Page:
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History of Asbestos

Asbestos has been used since ancient times, praised for its fire resistant properties. It is a naturally occurring fiber found in large deposits in every continent. However, it has been found to be a harmful material causing the cancer Mesothelioma.

Even as far back as the Roman Empire and ancient Greece, asbestos was used in building materials. Ancient societies also used it in embalming, clay pots, and clothing, to just name some. Even in the ancient times, people reported a lung problems in those who were regularly exposed to asbestos. Despite these reports, use of asbestos continued into the Middle Ages and even the Industrial Revolution.

The Industrial Revolution saw a particularly high increase in the use of asbestos as it was not only used in factories, but in oil refineries, chemical plants, railroad cars, and in shipyards. It was resistant to chemicals, water, and electricity making it useful to use in piping, steam engines, and boilers. The continued use of asbestos made asbestos mining a common practice by the beginning of the 1900’s. The beginning of the twentieth century saw a rise in this fire-resistant material being used in a wide variety of products, with the US becoming the number one asbestos manufacturer in the world.

However, people continued to document serious health problems they blamed on the inhaling of asbestos fibers. The number of asbestos workers who were dying unnaturally young increased and people began taking notice of the potential risks of asbestos fibers. Still, use continued and was used in building materials. According to the website of Williams Kherkher, many workers in the industrial industry, such as construction workers and shipyard workers, were at a higher risk for asbestos exposure. Even military and naval veterans were at risk as asbestos was used in building materials they were around.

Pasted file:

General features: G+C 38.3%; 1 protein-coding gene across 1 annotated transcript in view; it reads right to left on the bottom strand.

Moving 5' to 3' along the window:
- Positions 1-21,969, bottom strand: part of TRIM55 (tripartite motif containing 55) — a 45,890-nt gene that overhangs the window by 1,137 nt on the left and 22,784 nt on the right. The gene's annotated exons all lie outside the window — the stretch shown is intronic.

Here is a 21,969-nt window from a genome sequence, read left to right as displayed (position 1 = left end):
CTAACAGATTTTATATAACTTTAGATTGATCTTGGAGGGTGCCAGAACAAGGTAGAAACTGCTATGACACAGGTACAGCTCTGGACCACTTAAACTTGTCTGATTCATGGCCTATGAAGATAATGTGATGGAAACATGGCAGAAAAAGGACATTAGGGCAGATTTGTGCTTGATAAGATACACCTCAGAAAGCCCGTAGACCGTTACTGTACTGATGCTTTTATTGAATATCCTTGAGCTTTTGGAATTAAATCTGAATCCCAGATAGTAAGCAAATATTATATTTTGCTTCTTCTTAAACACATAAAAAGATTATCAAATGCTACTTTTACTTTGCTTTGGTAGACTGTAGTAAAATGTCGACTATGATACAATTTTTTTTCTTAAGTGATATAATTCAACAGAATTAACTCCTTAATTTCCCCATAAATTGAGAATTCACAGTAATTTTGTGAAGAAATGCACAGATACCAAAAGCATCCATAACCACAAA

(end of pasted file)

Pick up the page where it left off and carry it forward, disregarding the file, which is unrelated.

However, the risks of asbestos were impossible to ignore. Although asbestos was eventually banned in the United States after being linked to asbestosis and mesothelioma cancer, many people still risk being exposed to it as it was so widely used in the past.

Addressing Issues with Personal Injury Protection Claims in Florida

Anyone registering a vehicle in Florida is required by state law to purchase an insurance packaged called Personal Injury Protection (PIP) insurance. Drivers will need to carry a minimum coverage package of $10,000 to maintain their driving privileges. This will help ensure that anyone who is injured in the accident can receive compensation for medical treatment costs and other financial obligations caused by the accident. With PIP insurance, car accident victims can receive financial protection regardless of who may be at fault.

Carrying Personal Injury Protection is obviously beneficial for all Florida drivers. However, the lawyers at Schuler, Halvorson, Weisser, Zoeller, and Overbeck P.A. also point out on their website that the law requiring the protection can sometimes make it easy for insurance companies to dodge claimants and deny paying appropriate compensation. According to The Heartland Institute, a non-profit research organization, this is because auto insurance fraud is rampant in Florida. Because of lenient policies, PIP makes it easy for individuals to stage accidents and make fraudulent claims to insurance companies. This leads insurance providers to be more stringent with their process.

This leaves plenty of innocent people in a pretty tight spot. In particular, these scenarios can leave medical professionals with very little option to recover the cost of treatments they’ve performed to help car accident victims. Often times, hospitals and doctors can face a lengthy process and plenty of red tape that aggravate their attempts to find reimbursement.